• Small Sledge Hammer – keep a hammer or sledgehammer on hand if you encounter a rodent that needs to be dispatched. That includes rodents that you find in traps that are still alive and others that you may be able to catch while they are running around. Remember, rodents will always look to run alongside a wall. Thus, if you drive one out into the open, it will head in that direction and be more comfortable to catch.

The Basic Process and Cleansers

When it comes to cleaning rooms or buildings, cleaning up after a rodent infestation is similar. Here are the steps you will need to take:

  • Start by making sure you have resolved the active component of the infestation. Be sure to go through and seal off all holes in walls, screens, windows, doors, and other areas where mice and rats can squeeze into. Remember, rodents can compress themselves and chew through just about anything if they think it is worth it. Any small chink, hole, or weakness can become an entry point to a determined rodent. Use traps, poison, or whatever else you need to use to eliminate all the rodents in the building or vehicle.
  • Once you no longer see active signs of active infestation, wait one week before starting the cleanup operations so that bacterial, fungal, and viral infections in feces, urine, saliva, blood, and other body fluids begin to die off. You must see no new signs of infestation during this week.
  • Make sure you have adequate ventilation during the cleanup process. Open windows, turn on fans, or use other methods to ensure the room is as aired out as possible just before you start cleaning and during the process. Remember, urine has ammonia in it, and this is never safe to mix with bleach. Proper ventilation is essential to prevent poison gas build-ups and exposure.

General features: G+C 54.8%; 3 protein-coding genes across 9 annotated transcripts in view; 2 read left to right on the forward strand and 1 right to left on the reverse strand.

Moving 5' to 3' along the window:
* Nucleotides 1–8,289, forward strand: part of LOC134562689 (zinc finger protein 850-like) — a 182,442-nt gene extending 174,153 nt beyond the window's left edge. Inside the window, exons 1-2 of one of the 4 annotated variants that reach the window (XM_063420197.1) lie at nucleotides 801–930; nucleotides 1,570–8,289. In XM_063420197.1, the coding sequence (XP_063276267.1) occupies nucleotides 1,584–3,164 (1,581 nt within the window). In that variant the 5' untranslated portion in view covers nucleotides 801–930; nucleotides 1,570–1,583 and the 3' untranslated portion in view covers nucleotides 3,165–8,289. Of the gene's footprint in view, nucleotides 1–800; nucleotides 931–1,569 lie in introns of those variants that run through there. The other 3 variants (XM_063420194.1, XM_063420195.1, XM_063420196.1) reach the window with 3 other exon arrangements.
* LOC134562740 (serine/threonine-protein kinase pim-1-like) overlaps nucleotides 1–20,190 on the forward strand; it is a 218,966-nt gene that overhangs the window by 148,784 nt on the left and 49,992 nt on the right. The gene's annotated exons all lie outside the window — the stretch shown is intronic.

• There are several different cleansers that you can use. First, start with a disinfectant. Most people use bleach in a ratio of 1 part bleach to 10 parts water. You can also use non-bleach disinfectants, but be sure to follow the directions on the label for proper dilution and soaking time. Remember, even the best disinfectant may require several minutes of soaking time before it kills off all the germs that are susceptible to it. That includes surface aerosol sprays and solutions that you mix with water and sponge or spray onto the surface. Once you remove the contaminated material, you can follow up with regular soap or detergent to remove any additional debris and then follow up with an extra round of disinfectant. It is best to let the area air dry for at least 48 hours between cleanings to allow more time for pathogens to die off.